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Ola`a Nalo Eskrima

Chief Instructor Daniel Breazeal


Martial Arts Biography of Chief Instructor Daniel Breazeal


I've been a martial artist for 15 years. I started with Tae Kwon Do under the ATA system, with Master Ronald Turchi. This gave me a good foundation of form and balance, with the notorious flexibility and ability to deliver kicks from varying angles generally associated with TKD. What I was lacking, however, was a good ground game, but High School would solve this problem. I wrestled Varsity level all four years of High School. This allowed me to refine skills already acquired through back yard brawling and better perform maneuvers commonly obtained by watching TV.


During my High School years, I was also fortunate to meet a very skilled gymnast and martial artist who took me under his wing. His name is Precious Jenkins, and he introduced me to Dux Ryu Ninjitsu, Aikido, and gymnastics. Through him, I was able to begin my gymnastic training, as well as meet numerous martial art stunt men, local masters, and international masters. Through years of association with Valley College in the San Fernando Valley, I gained exposure and training in Kick Boxing, Shoot Fighting, Kung Fu, Capoiera, and gymnastics. I took tutelage for weapons in the arts of ninjitsu (short sword), and Karate (bo).


After High School I entered the U.S. military, and was able to meet more martial artists from different countries (always a great experience for a fledgling martial artist). My introduction to handguns and rifles began in the military, and continues to this day. I also began to develop my own outlook on training and fighting. With so much exposure to different arts, it only made sense to combine them in my movements or lose the knowledge. This was brought home to me when I was sparring with an opponent, and delivered a ridge hand strike commonly associated with Karate. It was just a natural reaction to attack the open target in this manner. I spent the following years perfecting my own fighting style and mind frame. Hard form and hard stances were traded for flowing movements, and quicker reactions.


Around this time I also came across the art of "Quick Kill". This means doing what is necessary to neutralize an opponent fast, with compact movements, and little wasted energy. Many Special Forces units train in this manner, and I developed a fascination with it. I read and researched everything I could on the style. I began to economize my movements, focusing on the vital areas of an opponent's body that were the weakest and most vulnerable.


This led me to an interest in Escrima. I'd known about Kali/Arnis/Escrima my entire martial arts career, but I'd just never been in the right place to train. I'd seen the ability of capable and competent Escrimadors, to economize movement and produce blazing speed. I began practicing Escrima in 2002, while stationed in Hawaii, which is considered sort of a martial arts Mecca. However, I was delighted to find that training under the tutelage of Master Ronald England lent itself to the spiritual and nature-oriented side of things as well. The rest as they say is history, as I have practiced under tutelage of Master Ron ever since...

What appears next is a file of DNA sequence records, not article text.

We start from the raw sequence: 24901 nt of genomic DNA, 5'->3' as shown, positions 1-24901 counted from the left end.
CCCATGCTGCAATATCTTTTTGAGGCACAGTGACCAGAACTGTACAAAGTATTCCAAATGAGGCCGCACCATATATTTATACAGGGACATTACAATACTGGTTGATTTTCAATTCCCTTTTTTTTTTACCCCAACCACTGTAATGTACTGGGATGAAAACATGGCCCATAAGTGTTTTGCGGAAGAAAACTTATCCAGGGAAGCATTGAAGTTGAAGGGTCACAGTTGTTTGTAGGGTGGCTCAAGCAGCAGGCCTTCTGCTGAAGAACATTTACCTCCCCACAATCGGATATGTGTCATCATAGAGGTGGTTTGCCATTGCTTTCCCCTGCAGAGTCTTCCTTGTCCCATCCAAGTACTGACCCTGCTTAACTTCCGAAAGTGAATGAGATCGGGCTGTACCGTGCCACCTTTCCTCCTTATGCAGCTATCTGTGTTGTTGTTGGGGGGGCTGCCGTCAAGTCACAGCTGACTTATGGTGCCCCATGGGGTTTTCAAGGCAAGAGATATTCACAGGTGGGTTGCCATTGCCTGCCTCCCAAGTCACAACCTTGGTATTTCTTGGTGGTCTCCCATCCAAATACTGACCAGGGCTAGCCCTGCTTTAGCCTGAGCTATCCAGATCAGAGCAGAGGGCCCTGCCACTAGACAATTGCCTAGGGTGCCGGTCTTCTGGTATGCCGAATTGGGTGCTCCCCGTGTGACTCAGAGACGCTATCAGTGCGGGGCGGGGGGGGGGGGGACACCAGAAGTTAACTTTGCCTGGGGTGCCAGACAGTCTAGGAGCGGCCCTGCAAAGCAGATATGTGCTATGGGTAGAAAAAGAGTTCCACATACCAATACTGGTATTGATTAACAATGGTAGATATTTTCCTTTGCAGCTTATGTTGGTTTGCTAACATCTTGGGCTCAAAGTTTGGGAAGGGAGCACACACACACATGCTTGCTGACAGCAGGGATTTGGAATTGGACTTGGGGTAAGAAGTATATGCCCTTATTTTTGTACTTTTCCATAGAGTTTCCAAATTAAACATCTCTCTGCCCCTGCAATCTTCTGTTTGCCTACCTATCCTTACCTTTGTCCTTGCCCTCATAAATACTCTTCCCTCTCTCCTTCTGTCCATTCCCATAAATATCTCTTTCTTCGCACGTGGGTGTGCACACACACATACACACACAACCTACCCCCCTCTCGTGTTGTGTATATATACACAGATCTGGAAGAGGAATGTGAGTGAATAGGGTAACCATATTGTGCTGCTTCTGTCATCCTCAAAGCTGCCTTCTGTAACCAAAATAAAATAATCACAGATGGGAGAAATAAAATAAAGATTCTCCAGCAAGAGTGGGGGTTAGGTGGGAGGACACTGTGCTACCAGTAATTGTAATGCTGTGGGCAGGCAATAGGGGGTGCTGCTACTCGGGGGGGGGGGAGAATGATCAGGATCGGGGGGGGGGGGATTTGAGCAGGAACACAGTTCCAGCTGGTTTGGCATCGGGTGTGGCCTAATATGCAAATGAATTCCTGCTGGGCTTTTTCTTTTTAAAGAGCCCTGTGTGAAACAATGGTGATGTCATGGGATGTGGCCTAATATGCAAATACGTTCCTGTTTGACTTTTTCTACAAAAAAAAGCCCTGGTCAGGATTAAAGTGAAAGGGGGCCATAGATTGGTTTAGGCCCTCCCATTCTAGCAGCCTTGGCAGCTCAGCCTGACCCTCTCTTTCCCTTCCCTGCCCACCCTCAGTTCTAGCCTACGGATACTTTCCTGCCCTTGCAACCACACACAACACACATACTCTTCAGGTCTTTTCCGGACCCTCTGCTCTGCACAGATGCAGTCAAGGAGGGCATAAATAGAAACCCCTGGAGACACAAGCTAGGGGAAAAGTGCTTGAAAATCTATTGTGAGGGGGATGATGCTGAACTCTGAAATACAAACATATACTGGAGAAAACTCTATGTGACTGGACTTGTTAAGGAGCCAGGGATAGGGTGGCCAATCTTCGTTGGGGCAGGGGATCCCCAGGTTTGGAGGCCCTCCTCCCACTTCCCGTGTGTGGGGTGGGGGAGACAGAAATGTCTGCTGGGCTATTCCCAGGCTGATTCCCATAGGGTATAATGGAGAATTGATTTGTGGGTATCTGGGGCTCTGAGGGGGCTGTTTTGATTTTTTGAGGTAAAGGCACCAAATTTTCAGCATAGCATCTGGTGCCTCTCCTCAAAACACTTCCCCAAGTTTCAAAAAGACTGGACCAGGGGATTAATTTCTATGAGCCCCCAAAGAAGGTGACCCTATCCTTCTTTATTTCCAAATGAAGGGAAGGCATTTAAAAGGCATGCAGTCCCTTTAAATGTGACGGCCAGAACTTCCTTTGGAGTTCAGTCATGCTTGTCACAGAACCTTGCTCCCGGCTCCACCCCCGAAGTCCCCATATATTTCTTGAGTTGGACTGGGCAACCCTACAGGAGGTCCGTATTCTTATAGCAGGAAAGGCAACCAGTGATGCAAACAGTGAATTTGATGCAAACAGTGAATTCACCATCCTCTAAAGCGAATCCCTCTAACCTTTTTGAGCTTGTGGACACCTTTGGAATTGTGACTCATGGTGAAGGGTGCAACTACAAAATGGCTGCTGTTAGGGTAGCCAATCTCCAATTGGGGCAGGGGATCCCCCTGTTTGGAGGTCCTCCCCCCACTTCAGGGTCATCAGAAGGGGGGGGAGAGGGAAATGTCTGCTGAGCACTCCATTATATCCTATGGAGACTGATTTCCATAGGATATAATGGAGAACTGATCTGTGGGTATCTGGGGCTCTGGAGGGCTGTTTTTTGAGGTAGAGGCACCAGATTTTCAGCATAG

I like to consider myself a martial art purist, by which I mean, I understand to use of martial arts for sport, but prefer to focus on the battle aspects for which these arts were developed. This feeds into my mind frame of considering others who train as I do, and have the same thought path as "Warriors!" Say "Warriors" to many modern day individuals and you generally receive a blank stare, or worse a passing sneer. They do not understand the concept of training ones mind and body for combat. I do not speak of seeking conflict; so much as I mean to be prepared for conflict.


In my military career, I am associated with the field of security, pertaining to all aspects of it. The spectrum of my job covers physical apprehension techniques and ventures into personnel monitoring equipment. The biggest use of my martial arts training has come from the mental aspect versus the physical. An Aikido instructor once told me, "if you find yourself in a physical confrontation, it is your fault, due lack of perception and recognition of signs, which led to the conflict. Whether it be from going to a bar known for fights, or failing to recognize an individuals attitude, body behavior, and positioning, which would allow you to recognize a confrontation is about to occur."


With this lesson forefront in my mind, I've always approached each confrontation in this manner. From dealing with an angry domestic situation, to mediating between high ranking officials. I've always tried to see the confrontation approaching, and avoid it. Of course this method can not work each and every time, because I am not physic, but it has proven it self time and time again, thus validating it's usage. However, when all else fails, my training for a physical confrontation, is at the ready...


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